What does the Labor win mean for the retirement living sector?

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Most pundits will say that the changing Federal Government will have no impact on the retirement living sector, given that it and the land lease sector are all state legislated. But I don’t necessarily agree.

The Federal Government can impact retirement planning and finances through taxation, superannuation and health policies.

Mr Morrison promised an extra $300,000 in super can be placed by people over 55 when they sell the family home to downsize, releasing large housing stock. This has the potential to budge people to downsize to villages.

That was a short-term strategic initiative. And Labor immediately matched it.

Mark Butler & Self-Funding

There are two factors in favour of a positive impact by the change in government on retirement living.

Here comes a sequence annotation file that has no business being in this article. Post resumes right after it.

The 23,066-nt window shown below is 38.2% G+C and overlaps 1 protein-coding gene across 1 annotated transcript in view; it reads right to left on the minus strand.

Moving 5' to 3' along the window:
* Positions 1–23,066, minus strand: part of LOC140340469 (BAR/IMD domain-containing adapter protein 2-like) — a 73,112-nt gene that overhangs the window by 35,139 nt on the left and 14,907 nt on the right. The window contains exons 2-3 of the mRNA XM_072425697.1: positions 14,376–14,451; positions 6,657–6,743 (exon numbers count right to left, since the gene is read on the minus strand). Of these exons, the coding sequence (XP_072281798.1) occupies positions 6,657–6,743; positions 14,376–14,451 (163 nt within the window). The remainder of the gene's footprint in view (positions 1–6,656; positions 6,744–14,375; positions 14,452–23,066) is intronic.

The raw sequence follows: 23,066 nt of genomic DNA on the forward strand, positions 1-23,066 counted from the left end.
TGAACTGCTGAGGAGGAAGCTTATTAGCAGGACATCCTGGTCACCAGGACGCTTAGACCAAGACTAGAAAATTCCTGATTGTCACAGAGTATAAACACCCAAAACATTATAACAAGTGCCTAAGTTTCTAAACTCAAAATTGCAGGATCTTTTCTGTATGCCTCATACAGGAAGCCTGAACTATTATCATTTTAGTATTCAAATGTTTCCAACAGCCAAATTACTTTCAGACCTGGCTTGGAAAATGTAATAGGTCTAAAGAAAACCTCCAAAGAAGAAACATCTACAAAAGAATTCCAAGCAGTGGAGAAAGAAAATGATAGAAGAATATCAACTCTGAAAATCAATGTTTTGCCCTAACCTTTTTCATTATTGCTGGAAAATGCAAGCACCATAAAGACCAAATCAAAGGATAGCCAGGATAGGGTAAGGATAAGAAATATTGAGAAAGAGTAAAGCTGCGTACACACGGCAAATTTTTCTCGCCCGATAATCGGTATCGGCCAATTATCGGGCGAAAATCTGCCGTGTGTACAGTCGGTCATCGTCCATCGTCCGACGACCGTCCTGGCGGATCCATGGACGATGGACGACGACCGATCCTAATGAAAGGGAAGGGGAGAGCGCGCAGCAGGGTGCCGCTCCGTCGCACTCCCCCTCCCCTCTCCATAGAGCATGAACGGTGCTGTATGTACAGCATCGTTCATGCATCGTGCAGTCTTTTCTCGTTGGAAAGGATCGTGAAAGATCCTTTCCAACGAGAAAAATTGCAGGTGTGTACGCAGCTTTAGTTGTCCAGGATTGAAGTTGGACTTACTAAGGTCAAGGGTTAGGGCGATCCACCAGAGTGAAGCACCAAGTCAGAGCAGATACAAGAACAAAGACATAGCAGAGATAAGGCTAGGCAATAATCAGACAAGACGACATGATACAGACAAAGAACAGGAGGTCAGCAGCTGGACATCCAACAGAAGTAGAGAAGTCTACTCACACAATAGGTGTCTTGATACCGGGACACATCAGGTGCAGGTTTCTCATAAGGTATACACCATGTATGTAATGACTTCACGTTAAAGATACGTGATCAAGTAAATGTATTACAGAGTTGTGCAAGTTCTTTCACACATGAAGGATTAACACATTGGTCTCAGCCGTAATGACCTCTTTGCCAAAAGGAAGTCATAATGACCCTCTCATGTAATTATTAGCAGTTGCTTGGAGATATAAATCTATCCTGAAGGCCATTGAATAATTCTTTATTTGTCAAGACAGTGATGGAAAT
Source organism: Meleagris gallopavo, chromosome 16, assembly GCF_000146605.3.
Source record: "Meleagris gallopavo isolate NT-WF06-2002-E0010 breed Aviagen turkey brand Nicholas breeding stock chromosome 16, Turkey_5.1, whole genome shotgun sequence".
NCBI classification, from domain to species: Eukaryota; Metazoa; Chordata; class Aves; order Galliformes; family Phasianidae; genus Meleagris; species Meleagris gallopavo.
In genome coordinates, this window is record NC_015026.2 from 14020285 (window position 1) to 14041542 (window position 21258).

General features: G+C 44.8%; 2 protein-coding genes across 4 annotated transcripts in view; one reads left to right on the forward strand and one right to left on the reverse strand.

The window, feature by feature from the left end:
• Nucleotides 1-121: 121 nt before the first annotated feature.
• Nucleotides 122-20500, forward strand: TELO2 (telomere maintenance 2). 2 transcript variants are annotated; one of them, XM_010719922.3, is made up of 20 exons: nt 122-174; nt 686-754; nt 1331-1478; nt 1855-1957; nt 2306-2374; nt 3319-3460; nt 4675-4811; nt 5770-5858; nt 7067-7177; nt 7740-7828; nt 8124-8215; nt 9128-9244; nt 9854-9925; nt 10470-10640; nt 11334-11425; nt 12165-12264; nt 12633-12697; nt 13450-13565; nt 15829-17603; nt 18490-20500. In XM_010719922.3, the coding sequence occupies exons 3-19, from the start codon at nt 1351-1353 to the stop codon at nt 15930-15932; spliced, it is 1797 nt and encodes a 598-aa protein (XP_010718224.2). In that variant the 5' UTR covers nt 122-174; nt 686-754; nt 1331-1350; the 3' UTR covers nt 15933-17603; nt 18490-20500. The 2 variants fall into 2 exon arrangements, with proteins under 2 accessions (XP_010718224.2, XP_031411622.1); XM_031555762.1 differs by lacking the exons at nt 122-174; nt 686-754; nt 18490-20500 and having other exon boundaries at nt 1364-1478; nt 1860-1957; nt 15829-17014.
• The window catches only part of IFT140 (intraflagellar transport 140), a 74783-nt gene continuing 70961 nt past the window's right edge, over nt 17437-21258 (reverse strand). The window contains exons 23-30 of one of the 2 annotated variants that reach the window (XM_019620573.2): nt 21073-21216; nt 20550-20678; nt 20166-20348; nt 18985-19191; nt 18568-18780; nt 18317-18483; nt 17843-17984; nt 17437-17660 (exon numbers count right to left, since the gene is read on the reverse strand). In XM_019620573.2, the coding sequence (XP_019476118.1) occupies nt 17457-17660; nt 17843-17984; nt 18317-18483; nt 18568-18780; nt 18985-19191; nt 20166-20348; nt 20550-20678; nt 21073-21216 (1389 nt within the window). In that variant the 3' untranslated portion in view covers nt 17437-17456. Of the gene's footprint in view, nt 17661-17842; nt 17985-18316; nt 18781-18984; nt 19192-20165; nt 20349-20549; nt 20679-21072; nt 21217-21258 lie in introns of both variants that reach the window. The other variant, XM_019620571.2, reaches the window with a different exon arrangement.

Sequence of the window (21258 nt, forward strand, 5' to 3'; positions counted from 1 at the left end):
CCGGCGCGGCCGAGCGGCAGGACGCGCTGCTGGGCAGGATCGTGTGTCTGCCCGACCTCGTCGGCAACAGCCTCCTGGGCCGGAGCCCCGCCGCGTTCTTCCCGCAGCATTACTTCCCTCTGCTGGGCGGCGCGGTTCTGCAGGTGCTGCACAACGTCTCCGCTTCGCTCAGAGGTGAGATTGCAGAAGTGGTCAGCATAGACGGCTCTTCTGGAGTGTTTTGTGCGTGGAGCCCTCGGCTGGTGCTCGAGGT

The first is that Mark Butler will become the Minister for Health and Ageing.

He has an excellent understanding of the seniors’ landscape, having been the Minister for Ageing between 2010 and 2013. He was sufficiently interested to actually write a book after Rudd 2 lost government.

The second reason for the Federal Government to engage with the village sector is that it is self-funding – there is no Government subsidy. And yet villages keep older Australians out of home and residential care longer.

Recommendation 4 of the Aged Care Royal Commission reads like a strategy document for the village sector as well:

With the massive cost of a 25% pay rise likely for aged care staff from the Fair Work Commission, requiring $4.3 billion alone, the Federal Government has no choice but to look for alternative models.

It is up to the sector to make the most of these openings of course, but it has not got a strong track record.